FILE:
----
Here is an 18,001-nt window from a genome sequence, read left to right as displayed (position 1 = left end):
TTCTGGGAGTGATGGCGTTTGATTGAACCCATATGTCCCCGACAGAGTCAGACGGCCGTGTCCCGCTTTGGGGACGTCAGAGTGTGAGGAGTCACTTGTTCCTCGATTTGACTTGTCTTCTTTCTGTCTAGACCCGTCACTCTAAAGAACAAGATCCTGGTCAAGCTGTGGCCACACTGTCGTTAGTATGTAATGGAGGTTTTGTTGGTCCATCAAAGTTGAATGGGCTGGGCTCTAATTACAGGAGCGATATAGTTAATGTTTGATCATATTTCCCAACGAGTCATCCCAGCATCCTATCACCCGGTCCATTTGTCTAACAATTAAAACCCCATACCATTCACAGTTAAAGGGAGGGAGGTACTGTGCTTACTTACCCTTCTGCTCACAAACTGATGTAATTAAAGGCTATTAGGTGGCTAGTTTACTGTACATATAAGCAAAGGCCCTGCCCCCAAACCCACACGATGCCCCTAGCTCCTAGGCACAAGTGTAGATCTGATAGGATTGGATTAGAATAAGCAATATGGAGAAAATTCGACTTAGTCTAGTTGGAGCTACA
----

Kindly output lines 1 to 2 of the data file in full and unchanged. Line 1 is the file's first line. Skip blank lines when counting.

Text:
Here is an 18,001-nt window from a genome sequence, read left to right as displayed (position 1 = left end):
TTCTGGGAGTGATGGCGTTTGATTGAACCCATATGTCCCCGACAGAGTCAGACGGCCGTGTCCCGCTTTGGGGACGTCAGAGTGTGAGGAGTCACTTGTTCCTCGATTTGACTTGTCTTCTTTCTGTCTAGACCCGTCACTCTAAAGAACAAGATCCTGGTCAAGCTGTGGCCACACTGTCGTTAGTATGTAATGGAGGTTTTGTTGGTCCATCAAAGTTGAATGGGCTGGGCTCTAATTACAGGAGCGATATAGTTAATGTTTGATCATATTTCCCAACGAGTCATCCCAGCATCCTATCACCCGGTCCATTTGTCTAACAATTAAAACCCCATACCATTCACAGTTAAAGGGAGGGAGGTACTGTGCTTACTTACCCTTCTGCTCACAAACTGATGTAATTAAAGGCTATTAGGTGGCTAGTTTACTGTACATATAAGCAAAGGCCCTGCCCCCAAACCCACACGATGCCCCTAGCTCCTAGGCACAAGTGTAGATCTGATAGGATTGGATTAGAATAAGCAATATGGAGAAAATTCGACTTAGTCTAGTTGGAGCTACA